Research on lawyer-client relationships in large firms

Impact on independence, risk and representation

Independence, representation and risk report October 2015

Researchers interviewed 53 senior corporate and finance lawyers from 20 of the largest corporate law firms in England and Wales to understand how the lawyer-client relationships works in larger firms.

Independence, representation and risk executive summary October 2015

This executive summary outlines the key findings in the research on lawyer-client relationships in large firms: Impact on independence, risk and representation report.


We regulate solicitors and more than 10,000 law firms - ranging from sole practitioners to large firms with a global presence and thousands of lawyers.

We recently commissioned independent research to improve our understanding of how the lawyer-client relationships works in larger corporate firms, focusing on:

  • how these relationships impact, or may impact, professional independence, ethics, standards and risk
  • how risk is transferred to firms under client terms of engagement, and how effective firms are at identifying, monitoring and mitigating potential liability and
  • whether powerful clients are influencing their law firm's engagement decisions

Why commission this research?

We wanted to better understand these relationships and the impact they can have on solicitors' professionalism so we can refine our regulatory model as needed.

We thought this was particularly important in the wake of the Tomlinson report, which raised concerns about how financial institutions were influencing their law firms.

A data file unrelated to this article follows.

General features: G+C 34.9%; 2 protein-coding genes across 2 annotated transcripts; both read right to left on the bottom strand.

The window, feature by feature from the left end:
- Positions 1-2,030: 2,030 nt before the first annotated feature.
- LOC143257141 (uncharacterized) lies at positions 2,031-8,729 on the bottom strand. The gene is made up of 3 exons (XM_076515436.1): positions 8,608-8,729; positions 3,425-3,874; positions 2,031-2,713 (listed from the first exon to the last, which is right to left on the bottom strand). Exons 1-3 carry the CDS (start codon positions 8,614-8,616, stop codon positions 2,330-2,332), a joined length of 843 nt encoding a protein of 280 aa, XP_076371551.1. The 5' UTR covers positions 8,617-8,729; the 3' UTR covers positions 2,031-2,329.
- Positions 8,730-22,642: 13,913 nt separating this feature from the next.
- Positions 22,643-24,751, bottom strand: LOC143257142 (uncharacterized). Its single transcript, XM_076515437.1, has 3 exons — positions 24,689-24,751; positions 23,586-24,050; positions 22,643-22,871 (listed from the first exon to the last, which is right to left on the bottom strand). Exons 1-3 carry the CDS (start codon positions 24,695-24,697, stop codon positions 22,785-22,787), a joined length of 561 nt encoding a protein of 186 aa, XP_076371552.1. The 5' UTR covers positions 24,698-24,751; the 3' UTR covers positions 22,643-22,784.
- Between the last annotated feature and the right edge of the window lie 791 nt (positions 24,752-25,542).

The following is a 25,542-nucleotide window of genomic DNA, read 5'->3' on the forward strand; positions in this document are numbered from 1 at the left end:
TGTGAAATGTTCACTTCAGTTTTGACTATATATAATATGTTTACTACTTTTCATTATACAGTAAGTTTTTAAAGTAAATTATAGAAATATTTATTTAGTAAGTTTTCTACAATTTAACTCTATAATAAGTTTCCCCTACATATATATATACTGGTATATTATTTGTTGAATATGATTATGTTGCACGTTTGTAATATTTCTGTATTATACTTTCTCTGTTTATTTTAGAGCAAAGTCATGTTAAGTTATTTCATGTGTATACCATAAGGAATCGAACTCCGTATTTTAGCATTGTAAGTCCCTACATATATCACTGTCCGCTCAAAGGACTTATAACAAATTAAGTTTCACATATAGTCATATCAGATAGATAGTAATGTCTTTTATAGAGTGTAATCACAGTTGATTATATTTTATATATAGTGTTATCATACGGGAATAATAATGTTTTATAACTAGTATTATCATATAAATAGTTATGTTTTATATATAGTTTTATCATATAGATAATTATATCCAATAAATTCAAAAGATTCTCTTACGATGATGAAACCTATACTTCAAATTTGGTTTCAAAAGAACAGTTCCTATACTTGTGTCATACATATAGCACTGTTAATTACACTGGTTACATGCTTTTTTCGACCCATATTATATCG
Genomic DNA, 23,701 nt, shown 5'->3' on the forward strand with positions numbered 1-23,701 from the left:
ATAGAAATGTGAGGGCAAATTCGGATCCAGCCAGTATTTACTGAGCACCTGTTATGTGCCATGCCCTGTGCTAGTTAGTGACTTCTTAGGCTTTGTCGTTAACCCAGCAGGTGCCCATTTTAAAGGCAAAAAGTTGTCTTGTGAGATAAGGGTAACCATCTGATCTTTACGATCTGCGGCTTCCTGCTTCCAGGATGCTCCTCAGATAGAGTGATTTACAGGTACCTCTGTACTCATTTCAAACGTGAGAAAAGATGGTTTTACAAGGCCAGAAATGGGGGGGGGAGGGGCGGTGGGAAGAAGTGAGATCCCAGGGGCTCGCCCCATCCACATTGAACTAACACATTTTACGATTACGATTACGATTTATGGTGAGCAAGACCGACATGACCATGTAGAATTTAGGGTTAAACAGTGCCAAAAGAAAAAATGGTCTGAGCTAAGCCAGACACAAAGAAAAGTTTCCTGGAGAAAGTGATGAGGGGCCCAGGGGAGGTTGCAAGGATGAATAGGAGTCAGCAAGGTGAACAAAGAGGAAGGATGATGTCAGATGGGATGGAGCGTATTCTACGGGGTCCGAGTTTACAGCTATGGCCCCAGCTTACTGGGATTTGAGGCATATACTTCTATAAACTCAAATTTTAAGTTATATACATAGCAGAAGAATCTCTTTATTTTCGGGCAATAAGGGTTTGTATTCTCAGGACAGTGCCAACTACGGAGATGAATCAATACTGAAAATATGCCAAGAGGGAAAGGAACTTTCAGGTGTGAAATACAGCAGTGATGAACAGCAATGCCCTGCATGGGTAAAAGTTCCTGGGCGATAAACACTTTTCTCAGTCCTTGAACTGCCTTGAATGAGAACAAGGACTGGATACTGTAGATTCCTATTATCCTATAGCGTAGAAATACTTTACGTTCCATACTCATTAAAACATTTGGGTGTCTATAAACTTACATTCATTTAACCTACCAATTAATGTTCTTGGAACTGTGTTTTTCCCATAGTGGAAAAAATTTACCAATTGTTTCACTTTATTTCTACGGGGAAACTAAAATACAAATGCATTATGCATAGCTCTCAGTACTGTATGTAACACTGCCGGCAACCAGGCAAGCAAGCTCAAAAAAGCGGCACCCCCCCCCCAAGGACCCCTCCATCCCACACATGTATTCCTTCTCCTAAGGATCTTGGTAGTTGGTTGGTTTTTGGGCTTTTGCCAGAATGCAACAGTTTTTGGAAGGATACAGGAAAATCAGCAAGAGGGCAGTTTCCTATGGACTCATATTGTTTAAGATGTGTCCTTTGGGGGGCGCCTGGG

How did we conduct the research?

The independent researchers interviewed 53 senior corporate and finance lawyers from twenty of the largest corporate law firms in England and Wales. Their names and firm details were not given to the SRA to ensure anonymity of respondents.

The researchers and SRA established an external steering group made up of City law firm representatives, leading academics and the SRA's City adviser. The researchers also met with a small group of senior in-house lawyers working at financial institutions to discuss their interim findings.

What did we find out?

  • Respondents reported that there has been a shift in the balance of power in the City's legal services market - from law firms to clients. This is shown in how the major corporate and financial institutions seek to impose their own terms of engagement on law firms.
  • The researchers suggest that there is no common understanding of the concept or value of independence amongst transactional lawyers.
  • Some firms routinely push back on terms of engagement proposed by clients that they deem incompatible with professional responsibilities, and continue to get instructions.
  • The research identified an issue of third party shadow clients imposing their influence on law firm appointments and dictating their roles.
  • Some see the Compliance Officers for Legal Practice (COLP) as the ‘holder’ of professional values for the whole firm - potentially eroding the essential concept of individual professionalism.
  • The research suggests an increase in the risks accepted by firms, particularly with regard to wrapping liability of third party advisers; working on an uncapped liability basis; and signing indemnities.
  • There is no conclusive evidence on access to legal services being restricted by terms of engagement. However some litigants are unable to secure their law firm of choice due to contractual restrictions in place by other clients.

How will we use the findings?

  • The research will help us refine our regulatory model and handbook in an evolving legal services market.
  • We will encourage corporate lawyers and firms to think carefully about issues raised in this research to ensure they remain focused on ethical practice.
  • Our role is to ensure solicitors remain competent and ethical; this research furthers our understanding of this area of the legal sector and its lawyer-client relationships.
  1. We commissioned Dr Steven Vaughan, University of Birmingham and Claire Coe Smith, an independent legal researcher to conduct the research.
  2. The fieldwork took place between December 2014 and March 2015.